First is a potential bowl appearance. As athletic director Gene Blaymaier told Damon Bruce on his radio show Thursday afternoon, San Jose State won’t likely receive a bowl invitation until after things shake out in this final week of regular season play. He stressed the BCS ranking, 10-2 record, and high scoring offense as part of the Spartans’ appeal for bowl committees. With the only WAC bowl tie-in going to conference champion Utah State, there is still a chance SJSU could somehow be left out in the cold, which would no doubt be in the favor of mediocre 6-6 teams that travel better.

Seeing how injustices are nothing new in the world of college football, I’m taking nothing for granted until a bowl is announced.

That also goes for the tenure of MacIntyre at San Jose State.

As his star has continued to rise, Coach Mac has maintained (publicly anyway) a devotion to the university and his desire to grow the program. I don’t doubt any of that.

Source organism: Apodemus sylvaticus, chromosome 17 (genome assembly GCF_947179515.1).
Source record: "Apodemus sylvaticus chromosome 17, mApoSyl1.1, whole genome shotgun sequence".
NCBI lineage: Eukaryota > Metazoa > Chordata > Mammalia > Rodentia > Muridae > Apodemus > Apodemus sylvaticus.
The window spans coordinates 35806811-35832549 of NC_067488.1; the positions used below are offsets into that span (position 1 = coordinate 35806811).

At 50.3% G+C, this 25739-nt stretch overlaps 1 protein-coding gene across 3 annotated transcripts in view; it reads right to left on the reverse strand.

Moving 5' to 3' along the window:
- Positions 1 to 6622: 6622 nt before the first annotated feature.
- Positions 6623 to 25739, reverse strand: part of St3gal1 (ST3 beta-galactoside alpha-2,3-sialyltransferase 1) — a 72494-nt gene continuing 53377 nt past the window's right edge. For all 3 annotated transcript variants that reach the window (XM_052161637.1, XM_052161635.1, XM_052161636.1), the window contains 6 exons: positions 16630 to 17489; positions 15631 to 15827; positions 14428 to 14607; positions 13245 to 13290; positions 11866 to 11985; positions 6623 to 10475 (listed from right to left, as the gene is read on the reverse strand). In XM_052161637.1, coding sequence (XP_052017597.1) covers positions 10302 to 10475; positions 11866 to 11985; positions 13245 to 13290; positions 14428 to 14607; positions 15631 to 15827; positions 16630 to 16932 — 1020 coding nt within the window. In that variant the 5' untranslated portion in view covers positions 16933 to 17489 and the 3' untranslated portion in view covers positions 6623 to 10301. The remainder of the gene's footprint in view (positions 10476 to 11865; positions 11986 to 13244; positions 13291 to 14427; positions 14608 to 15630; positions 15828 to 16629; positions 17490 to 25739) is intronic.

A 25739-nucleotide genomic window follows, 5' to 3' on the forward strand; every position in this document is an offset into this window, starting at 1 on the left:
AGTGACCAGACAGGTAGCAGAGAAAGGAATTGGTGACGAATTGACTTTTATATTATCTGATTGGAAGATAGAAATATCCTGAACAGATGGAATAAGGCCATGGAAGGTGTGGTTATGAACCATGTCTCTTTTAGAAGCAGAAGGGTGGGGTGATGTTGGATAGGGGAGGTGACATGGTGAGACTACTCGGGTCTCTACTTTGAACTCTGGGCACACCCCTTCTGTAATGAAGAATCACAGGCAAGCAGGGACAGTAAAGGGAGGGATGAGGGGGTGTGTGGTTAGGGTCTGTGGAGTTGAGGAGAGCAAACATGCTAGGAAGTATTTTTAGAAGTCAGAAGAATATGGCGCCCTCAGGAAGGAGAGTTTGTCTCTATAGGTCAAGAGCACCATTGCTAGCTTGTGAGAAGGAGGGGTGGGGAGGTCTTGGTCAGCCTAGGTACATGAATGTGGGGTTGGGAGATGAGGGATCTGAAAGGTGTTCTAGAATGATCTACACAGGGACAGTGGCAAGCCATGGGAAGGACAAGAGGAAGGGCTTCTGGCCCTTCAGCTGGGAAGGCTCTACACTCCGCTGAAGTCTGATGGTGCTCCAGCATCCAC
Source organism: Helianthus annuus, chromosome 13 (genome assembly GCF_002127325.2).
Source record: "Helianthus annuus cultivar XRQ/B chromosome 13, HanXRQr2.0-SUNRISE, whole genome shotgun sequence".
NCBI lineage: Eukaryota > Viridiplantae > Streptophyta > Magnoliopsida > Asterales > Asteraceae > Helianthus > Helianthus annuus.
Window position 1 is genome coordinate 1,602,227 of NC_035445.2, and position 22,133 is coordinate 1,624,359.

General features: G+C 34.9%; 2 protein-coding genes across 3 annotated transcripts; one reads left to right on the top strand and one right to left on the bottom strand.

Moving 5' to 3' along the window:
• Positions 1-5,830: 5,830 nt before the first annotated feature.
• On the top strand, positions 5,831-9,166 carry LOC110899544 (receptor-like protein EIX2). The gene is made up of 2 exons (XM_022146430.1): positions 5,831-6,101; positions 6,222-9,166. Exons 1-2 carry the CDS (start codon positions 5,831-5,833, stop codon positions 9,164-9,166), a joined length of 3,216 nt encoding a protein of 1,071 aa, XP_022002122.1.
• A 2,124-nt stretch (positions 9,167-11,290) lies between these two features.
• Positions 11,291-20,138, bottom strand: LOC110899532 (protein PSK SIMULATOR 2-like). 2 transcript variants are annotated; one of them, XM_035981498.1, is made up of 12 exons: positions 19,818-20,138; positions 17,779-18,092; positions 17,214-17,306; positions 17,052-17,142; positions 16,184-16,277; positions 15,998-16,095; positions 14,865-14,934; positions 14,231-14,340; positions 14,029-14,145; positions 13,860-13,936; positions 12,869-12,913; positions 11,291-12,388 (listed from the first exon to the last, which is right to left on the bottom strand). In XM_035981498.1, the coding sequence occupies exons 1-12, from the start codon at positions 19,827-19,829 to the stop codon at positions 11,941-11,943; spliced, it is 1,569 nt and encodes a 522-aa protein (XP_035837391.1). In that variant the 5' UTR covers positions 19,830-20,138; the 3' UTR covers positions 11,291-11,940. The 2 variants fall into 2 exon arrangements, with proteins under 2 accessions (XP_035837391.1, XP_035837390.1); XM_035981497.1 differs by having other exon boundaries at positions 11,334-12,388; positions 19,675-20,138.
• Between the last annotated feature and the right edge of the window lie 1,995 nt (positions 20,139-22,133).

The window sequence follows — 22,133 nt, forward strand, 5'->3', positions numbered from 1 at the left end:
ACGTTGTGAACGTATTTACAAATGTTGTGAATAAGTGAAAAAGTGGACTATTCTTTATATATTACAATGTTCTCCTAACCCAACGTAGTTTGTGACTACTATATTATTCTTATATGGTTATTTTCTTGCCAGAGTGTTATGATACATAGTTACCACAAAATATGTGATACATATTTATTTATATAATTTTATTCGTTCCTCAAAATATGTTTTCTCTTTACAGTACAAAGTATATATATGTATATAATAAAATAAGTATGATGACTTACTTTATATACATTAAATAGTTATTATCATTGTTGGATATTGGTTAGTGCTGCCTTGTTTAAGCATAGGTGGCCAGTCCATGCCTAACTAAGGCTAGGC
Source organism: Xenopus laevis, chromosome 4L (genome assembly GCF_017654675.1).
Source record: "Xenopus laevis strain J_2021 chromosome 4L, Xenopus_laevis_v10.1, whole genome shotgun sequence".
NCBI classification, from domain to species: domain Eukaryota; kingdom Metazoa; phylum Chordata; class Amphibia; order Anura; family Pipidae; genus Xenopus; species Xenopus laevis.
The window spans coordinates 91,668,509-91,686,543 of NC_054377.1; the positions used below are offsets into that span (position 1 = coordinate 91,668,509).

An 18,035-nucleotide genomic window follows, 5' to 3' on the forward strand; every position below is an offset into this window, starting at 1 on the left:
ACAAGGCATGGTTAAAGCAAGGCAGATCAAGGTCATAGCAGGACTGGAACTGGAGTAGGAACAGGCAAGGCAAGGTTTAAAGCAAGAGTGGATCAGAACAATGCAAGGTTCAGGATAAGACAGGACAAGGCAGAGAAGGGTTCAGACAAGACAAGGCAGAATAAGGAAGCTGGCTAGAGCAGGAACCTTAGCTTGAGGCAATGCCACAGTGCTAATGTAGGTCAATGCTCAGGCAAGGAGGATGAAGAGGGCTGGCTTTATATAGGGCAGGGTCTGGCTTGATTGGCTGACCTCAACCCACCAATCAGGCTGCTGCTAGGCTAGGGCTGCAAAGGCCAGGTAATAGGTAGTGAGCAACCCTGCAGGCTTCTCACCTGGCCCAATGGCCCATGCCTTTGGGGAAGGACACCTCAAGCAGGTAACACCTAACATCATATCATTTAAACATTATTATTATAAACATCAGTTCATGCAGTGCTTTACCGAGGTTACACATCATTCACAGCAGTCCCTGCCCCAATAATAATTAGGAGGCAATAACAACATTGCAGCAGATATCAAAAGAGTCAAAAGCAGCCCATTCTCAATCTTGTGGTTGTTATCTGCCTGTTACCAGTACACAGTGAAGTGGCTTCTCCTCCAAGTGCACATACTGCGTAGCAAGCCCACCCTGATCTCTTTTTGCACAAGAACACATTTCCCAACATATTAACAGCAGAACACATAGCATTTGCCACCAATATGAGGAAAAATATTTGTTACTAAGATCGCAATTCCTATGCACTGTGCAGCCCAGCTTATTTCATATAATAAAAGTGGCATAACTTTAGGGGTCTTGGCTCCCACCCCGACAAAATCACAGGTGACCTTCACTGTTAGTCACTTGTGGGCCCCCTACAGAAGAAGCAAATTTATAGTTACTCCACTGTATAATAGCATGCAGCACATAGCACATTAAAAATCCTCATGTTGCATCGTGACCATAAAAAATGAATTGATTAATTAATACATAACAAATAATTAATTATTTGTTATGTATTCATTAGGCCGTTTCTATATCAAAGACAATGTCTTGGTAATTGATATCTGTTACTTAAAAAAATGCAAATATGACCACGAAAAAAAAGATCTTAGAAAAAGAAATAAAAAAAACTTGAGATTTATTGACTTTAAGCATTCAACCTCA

But I can’t help but notice that over the last month, his assertions that he is committed to staying at San Jose State continue to get less…well…assertive.

A few weeks ago he told Bruce to not even mention him along with the Cal job. Over the last two weeks as San Jose State became a hot local sports news item, he continuously kept a positive attitude toward staying in San Jose while merely deflecting the idea he could be looking elsewhere. Today during an appearance on 95.7 The Game’s “The Pulse” with Matt Steinmetz and Chris Townsend (SJSU alum and vocal supporter), MacIntyre didn’t even bother to dismiss the possibility that he won’t be San Jose State’s coach in 2013.

While he didn’t say he had been contacted by any other schools either, the only real comments on his future were that the bowl game was his main focus. Not exactly the sort of concrete commitment that eases a fan’s tensions about whether this season is a one-hit wonder or not.

I can’t entirely blame MacIntyre either. I firmly believe that he wants to build the program at SJSU. I firmly believe that he plans on leaving the program in much better shape than it was when he inherited it. I also firmly believe that he has the right to maximize his worth as a college football coach, and the way things stand right now San Jose State isn’t the place where he can do that.